Back in the day it was presented to us that by converting our signals to digital Noise and Distortion are Eliminated. As your post shows, this is a useful first order approximation only when the environment is confined in time and space. Would you please apply a tiny bit of editorial polish to that post and publish it as a treatise to be compulsory reading for CompSci students. Thanks.

SpaceLifeForm April 24, 2022 5:01 PM

@ lurker, Clive

The Cliff Notes

Heisenberg was right.

Go-faster stripes fail faster.

Cosmic Rays exist.

GOGI – Garbage Out, Garbage In

supersaurus May 2, 2022 3:57 PM


in another nutshell: how do you feel about riding in a self-driving car?

none for me thanks…

Clive Robinson May 2, 2022 5:33 PM

@ supersaurus,

how do you feel about riding in a self-driving car?

Is the wrong way to ask the question…

Put simply I avoid getting in small road vehicles as much as I can…

Why? Because of other road users. If I get in a car even if it’s perfectly fine and you or another driver are safe, it helps very little when two idiots in a souped up Golf GTI jump the lights at twice the legal limit and smash into the side of the vehicle you are driving sending it sideways thirty to fourty feet with the side you are on all crumpled up in your ribs and hip and your head smashed into the side window thus glass in your scalpe.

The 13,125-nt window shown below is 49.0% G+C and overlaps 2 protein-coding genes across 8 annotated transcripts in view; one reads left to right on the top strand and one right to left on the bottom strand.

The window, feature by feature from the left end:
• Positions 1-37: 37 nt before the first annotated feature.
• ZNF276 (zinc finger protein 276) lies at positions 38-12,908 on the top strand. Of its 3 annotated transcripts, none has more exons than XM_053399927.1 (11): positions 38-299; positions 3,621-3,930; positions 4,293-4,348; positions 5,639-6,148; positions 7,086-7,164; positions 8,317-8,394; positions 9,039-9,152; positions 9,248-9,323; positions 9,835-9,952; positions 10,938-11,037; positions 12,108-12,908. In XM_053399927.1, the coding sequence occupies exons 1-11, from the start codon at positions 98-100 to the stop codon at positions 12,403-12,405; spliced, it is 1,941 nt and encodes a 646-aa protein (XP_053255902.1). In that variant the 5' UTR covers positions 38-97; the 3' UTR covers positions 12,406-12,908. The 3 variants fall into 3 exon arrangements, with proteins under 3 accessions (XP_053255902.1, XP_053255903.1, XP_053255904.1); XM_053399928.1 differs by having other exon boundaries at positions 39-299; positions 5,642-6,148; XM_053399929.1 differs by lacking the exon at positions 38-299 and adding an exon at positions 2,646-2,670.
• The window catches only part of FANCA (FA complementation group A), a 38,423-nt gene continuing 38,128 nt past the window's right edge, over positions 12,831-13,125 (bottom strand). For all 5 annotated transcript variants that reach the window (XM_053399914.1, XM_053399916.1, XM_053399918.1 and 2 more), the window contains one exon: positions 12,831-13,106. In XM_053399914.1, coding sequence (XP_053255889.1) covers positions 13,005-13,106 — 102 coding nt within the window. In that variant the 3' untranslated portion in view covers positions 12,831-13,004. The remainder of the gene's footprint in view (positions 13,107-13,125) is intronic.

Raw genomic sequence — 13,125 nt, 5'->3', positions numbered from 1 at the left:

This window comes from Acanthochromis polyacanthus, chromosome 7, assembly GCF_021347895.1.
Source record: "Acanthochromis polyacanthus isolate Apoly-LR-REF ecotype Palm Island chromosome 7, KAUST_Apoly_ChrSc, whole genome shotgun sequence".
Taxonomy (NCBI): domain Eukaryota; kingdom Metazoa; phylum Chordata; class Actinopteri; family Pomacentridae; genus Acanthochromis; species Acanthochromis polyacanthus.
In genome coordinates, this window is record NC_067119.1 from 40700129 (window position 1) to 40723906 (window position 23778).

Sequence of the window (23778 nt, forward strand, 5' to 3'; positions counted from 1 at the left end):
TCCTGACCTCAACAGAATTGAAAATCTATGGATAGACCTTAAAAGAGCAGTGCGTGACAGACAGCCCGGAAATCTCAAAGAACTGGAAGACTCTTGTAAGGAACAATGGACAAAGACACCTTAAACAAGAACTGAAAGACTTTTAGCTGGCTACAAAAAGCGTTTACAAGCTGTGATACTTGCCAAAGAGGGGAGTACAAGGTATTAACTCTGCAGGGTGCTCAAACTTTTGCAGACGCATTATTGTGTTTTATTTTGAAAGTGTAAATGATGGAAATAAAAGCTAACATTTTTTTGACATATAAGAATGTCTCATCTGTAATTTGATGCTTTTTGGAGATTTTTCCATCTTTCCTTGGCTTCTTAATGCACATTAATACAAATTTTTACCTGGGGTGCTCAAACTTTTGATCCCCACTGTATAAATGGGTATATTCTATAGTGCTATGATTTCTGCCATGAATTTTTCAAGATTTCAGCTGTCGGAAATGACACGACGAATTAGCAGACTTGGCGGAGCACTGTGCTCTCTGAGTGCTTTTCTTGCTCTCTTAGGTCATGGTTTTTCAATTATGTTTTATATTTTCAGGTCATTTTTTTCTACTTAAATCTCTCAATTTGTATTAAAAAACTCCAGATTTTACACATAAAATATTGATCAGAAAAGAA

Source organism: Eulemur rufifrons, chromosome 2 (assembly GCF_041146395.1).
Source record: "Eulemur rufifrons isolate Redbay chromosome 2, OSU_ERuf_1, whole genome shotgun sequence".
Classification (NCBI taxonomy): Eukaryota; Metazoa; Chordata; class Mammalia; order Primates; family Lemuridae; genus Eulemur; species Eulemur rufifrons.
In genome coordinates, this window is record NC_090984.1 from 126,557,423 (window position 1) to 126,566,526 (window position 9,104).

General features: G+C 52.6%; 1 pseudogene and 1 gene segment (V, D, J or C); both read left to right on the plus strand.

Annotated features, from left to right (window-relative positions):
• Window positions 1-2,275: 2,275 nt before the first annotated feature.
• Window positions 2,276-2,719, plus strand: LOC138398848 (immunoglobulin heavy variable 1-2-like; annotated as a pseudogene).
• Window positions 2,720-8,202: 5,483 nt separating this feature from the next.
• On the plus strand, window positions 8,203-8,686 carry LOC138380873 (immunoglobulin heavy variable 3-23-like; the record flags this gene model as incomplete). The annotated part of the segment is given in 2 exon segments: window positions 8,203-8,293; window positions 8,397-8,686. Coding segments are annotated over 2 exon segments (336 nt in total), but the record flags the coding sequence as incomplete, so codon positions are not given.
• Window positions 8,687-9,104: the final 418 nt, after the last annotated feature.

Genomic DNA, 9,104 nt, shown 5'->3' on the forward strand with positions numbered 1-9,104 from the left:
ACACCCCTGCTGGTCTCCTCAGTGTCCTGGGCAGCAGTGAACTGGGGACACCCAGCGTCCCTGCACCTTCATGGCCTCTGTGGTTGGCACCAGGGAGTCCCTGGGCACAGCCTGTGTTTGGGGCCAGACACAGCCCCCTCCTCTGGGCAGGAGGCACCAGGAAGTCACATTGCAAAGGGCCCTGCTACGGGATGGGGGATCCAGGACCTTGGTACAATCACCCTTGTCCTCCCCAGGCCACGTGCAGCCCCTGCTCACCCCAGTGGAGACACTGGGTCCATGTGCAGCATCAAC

Or you are on the passenger side front and the driver has pulled correctly into a road junction to turn to their side and a half drunk idiot with no lights again smashes into the vehicle. This time pinning your leg and giving you a whiplash that gives near on six months of neck pain and migraines.

Oh and one or two similar when having been in mini-buses with ten or more other people. Being T-Boned on a motorway/freeway junction three lane roundabout with cars wizzing buy at 50MPH or more on both sides does kind of give you an interesting perspective when you have to jump out and push it off the road likewise the vehical that hit you, because it’s driver and the rest of his family is paralysed with fear because other a-hole drivers actually rev up to get around you…